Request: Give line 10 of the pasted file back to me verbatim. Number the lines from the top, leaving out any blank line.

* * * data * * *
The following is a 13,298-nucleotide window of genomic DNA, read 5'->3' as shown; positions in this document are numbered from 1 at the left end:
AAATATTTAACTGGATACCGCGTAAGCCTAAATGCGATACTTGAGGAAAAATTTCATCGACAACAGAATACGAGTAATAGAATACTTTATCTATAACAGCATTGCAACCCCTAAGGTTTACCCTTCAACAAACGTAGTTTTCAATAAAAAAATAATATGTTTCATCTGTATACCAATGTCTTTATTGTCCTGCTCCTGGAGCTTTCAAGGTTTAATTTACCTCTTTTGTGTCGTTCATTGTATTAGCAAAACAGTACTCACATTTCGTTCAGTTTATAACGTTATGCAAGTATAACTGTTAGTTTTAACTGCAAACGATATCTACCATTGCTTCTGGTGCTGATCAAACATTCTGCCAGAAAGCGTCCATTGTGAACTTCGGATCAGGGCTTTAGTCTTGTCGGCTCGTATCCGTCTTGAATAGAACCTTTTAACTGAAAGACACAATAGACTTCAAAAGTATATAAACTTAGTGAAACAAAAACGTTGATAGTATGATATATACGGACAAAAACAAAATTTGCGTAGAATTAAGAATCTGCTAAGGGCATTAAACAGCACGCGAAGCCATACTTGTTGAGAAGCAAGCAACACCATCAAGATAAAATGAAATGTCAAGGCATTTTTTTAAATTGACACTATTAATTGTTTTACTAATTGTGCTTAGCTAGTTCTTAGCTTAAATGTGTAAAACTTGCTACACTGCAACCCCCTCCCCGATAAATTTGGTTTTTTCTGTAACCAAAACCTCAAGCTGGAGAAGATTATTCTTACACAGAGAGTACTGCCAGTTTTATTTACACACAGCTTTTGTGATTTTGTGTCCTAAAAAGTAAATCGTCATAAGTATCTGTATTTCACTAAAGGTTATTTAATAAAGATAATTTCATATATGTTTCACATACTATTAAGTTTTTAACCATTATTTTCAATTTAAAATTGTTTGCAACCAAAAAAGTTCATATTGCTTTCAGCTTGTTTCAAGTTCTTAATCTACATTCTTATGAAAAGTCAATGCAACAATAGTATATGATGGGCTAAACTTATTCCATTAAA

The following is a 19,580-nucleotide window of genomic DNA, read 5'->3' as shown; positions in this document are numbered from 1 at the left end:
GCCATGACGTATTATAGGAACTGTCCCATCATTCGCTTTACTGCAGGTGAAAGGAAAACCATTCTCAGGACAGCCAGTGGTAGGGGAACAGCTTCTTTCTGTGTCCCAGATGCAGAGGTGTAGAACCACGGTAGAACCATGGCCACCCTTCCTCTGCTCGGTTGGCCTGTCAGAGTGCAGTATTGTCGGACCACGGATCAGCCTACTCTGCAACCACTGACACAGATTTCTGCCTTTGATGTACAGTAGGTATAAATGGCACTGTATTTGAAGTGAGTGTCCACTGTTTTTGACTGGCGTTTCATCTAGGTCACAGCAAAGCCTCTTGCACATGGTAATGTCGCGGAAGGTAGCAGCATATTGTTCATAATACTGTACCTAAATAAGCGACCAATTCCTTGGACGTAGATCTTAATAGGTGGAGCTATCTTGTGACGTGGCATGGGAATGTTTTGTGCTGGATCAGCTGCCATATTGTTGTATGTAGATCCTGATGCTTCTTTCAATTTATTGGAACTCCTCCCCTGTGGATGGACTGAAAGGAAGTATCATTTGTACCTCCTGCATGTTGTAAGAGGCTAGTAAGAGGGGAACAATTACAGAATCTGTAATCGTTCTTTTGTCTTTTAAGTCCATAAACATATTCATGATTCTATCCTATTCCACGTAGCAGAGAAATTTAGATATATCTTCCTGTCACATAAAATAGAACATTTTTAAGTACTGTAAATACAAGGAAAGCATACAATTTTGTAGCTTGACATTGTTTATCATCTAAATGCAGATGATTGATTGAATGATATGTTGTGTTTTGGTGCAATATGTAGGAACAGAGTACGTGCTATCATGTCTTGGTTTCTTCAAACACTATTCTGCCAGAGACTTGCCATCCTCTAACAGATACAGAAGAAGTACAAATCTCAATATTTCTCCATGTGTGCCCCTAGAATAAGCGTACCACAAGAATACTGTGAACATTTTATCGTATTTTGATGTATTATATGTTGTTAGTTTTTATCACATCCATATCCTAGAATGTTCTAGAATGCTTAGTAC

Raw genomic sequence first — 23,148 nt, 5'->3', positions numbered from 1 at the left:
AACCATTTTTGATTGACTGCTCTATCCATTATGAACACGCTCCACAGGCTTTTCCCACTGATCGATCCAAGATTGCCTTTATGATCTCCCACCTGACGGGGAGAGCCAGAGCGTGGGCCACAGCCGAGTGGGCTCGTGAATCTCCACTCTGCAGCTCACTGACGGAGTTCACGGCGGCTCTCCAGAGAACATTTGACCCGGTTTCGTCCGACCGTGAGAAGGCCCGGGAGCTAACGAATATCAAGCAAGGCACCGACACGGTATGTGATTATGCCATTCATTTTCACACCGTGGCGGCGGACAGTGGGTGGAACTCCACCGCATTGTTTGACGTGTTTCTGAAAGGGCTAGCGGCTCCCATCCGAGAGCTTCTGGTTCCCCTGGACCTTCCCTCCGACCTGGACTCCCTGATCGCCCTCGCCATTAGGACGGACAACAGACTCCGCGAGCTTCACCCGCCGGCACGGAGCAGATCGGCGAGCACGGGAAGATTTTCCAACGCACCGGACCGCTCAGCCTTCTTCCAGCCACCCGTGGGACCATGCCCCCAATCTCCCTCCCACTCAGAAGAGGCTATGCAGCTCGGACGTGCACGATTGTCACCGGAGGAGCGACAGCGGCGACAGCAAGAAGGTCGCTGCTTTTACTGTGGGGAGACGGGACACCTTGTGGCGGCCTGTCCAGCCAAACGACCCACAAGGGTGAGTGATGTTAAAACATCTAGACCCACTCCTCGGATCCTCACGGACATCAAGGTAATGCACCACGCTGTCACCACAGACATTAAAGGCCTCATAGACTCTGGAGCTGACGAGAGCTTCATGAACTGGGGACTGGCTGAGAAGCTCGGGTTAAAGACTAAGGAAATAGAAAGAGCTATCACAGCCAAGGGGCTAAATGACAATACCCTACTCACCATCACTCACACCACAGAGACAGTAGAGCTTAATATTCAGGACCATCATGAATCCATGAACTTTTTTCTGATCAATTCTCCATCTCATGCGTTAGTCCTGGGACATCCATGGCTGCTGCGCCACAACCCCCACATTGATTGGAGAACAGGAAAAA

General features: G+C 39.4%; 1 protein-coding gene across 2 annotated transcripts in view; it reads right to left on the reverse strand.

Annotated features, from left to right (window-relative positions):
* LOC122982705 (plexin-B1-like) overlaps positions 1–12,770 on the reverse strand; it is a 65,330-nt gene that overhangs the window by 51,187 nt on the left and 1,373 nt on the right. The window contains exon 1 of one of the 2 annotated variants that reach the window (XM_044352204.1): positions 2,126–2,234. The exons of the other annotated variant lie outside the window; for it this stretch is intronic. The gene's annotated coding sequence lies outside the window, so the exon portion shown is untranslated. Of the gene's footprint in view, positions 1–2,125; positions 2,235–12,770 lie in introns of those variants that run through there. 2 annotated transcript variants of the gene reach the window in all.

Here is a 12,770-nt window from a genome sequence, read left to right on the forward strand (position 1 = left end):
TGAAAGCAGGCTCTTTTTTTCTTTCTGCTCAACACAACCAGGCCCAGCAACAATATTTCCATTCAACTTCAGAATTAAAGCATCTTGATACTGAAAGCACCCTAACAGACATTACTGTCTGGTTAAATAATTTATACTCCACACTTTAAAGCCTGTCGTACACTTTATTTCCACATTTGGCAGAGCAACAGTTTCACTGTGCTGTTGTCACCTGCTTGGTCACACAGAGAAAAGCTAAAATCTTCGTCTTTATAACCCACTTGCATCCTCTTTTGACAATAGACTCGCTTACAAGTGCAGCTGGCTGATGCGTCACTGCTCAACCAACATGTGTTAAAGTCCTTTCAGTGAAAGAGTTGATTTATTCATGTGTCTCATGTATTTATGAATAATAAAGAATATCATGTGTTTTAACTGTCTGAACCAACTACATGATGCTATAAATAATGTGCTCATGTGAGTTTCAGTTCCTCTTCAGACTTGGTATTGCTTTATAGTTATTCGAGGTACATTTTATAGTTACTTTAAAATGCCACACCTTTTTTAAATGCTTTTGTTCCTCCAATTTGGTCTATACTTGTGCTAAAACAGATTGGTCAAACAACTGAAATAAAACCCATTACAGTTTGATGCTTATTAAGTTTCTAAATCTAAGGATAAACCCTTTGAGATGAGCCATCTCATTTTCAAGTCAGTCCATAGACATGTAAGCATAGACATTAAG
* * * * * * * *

Here is a 12,770-nt window from a genome sequence, read left to right on the forward strand (position 1 = left end):